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BAE Systems: Type 26 Frigate

Volume 820: debated on Thursday 24 March 2022


Asked by

To ask Her Majesty’s Government what discussions they have had with BAE Systems to speed up the build rate of the Type 26 frigate; and what assessment they have made of the optimum build rate to ensure best value for money.

My Lords, ministerial colleagues and Ministry of Defence officials have regular meetings with BAE Systems to discuss the Type 26 frigate programme. On current plans, the average delivery rate for vessel acceptance for the Type 26 batch 1 ships is the optimum that can be achieved, considering all relevant factors. It is expected to be one ship every 18 months. The time between delivery of successive ships is not constant across the class.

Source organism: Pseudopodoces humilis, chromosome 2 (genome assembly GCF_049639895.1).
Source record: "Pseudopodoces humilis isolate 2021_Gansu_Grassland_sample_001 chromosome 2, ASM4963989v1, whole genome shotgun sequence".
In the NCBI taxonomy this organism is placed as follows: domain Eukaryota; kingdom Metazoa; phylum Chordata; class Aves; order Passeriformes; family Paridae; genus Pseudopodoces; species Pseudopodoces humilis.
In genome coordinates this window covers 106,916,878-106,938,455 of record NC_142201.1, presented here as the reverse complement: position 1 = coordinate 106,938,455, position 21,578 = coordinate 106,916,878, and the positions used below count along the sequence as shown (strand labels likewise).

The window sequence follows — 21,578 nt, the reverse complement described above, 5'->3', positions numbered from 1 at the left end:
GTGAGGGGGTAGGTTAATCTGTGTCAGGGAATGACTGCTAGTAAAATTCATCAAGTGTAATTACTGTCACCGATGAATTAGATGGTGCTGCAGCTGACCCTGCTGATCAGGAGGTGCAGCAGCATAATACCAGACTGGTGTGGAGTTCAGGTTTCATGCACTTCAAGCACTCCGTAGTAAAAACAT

My Lords, we are closer to a world war than at any stage during the last 60 years. We must not delude ourselves into thinking that our Armed Forces are capable of standing up to a peer enemy in a face-to-face conflict. With that backdrop, which is terrifying and horrifying, I was appalled that yesterday in the Spring Statement there was no mention of extra money for defence. The frigates are just one example. Basically, three of our frigates pay off in the next 12 months, and more after that. The first one to start replacing them comes in five years; the last of the eight Type 26s comes in 2043. God knows how many wars we will have had by then. May I ask the Minister to go back to the Secretary of State for Defence and ask him to plead with the Chancellor for extra funding? Our nation has understood for centuries that, when under military threat, we need fighting power. What has changed?